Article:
At South by Southwest Interactive today, Google's Eric Schmidt spoke on the topic of NSA spying and security, touching on things like user privacy and how the Internet giant responded to the information contained in Snowden's leaks. Among it, Schmidt said the company's data is likely safe now.
Remote Access Toolkits, more commonly called RAT malware, provide hackers with access to compromised systems, and in the case of Dendroid, to one's Android mobile. In addition to providing a variety of spying options, the maker says it will get into Google Play without detection.
There are many reasons that people who own websites might not want their own personal information associated with the domain of their website. There are options for people concerned about linking personal details with a website and one of those is a privacy service like Domains by Proxy. this type of service uses generic, non-identifiable information keeping personal details like the owners name and email private.
One of the most popular operating systems that Microsoft ever produced was Windows XP. Despite the OS being 13 years old, many business and consumers around the world still use the aged operating system. We also know that XP's end of support date is set for April 8, 2014.
The security of credit card systems at major retailers has been on the forefront of the minds of many shoppers since the major Target credit card breach that happened a few months ago. In that breach a huge number of credit cards were compromised. It looks like another retailer may have suffered a serious credit card security breach.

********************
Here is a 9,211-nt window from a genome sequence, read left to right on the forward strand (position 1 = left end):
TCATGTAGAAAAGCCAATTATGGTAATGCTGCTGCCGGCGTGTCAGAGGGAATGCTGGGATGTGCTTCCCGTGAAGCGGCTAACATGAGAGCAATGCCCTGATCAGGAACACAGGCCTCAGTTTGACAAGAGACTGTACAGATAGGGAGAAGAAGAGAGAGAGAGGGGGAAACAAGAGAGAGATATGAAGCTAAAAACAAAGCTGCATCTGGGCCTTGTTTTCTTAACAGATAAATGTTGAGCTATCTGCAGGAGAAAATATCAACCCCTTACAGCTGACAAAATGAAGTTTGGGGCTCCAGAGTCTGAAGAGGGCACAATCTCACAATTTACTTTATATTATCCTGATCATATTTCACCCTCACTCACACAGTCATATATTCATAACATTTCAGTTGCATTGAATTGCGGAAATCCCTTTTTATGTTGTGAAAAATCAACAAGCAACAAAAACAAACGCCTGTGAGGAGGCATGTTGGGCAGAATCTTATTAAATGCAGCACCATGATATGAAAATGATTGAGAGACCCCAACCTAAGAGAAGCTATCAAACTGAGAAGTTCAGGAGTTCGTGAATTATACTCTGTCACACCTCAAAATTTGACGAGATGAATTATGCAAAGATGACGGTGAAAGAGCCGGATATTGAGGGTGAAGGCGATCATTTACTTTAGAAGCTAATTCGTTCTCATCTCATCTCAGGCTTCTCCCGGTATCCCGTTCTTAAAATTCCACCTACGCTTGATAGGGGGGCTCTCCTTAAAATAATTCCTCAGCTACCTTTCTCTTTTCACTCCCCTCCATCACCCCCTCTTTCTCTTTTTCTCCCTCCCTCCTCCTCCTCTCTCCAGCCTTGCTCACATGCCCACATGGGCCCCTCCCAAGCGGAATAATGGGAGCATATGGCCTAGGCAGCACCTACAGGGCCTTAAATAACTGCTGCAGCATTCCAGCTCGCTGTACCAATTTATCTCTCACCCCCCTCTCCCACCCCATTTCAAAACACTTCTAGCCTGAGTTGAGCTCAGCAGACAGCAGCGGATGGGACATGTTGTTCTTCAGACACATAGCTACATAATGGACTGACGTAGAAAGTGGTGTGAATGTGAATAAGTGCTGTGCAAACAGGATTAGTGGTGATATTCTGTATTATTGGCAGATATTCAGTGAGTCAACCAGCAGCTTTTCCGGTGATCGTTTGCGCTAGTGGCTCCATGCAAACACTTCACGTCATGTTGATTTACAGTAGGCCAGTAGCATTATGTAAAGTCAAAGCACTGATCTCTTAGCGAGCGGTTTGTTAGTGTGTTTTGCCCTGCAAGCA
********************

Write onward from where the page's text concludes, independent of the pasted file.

In a move that has some worried and others offering praise, approval has been given unanimously by the Menlo Park City Council in favor of Facebook's "gift" of $200,000 to fund what is being referred to as a "community safety police officer," making this the first ever instance of a private company funding the establishment of a beat cop.
FreedomPop has unveiled its latest wares, introducing a modified Samsung Galaxy S II with a focus on security. The move comes at a time when privacy concerns are at an all-time high, and puts it into the same niche as other recently revealed privacy-based handsets, such as the Boeing Black.
While others obsess over fingers, Fujitsu wants your palms instead. Going against the flow, it plans to employ palm-vein scanning on smartphones in the future. The company, who is one of its few, if not the only, commercial evangelists, believes the technology to be more secure and reliable than TV's favorite metacarpal.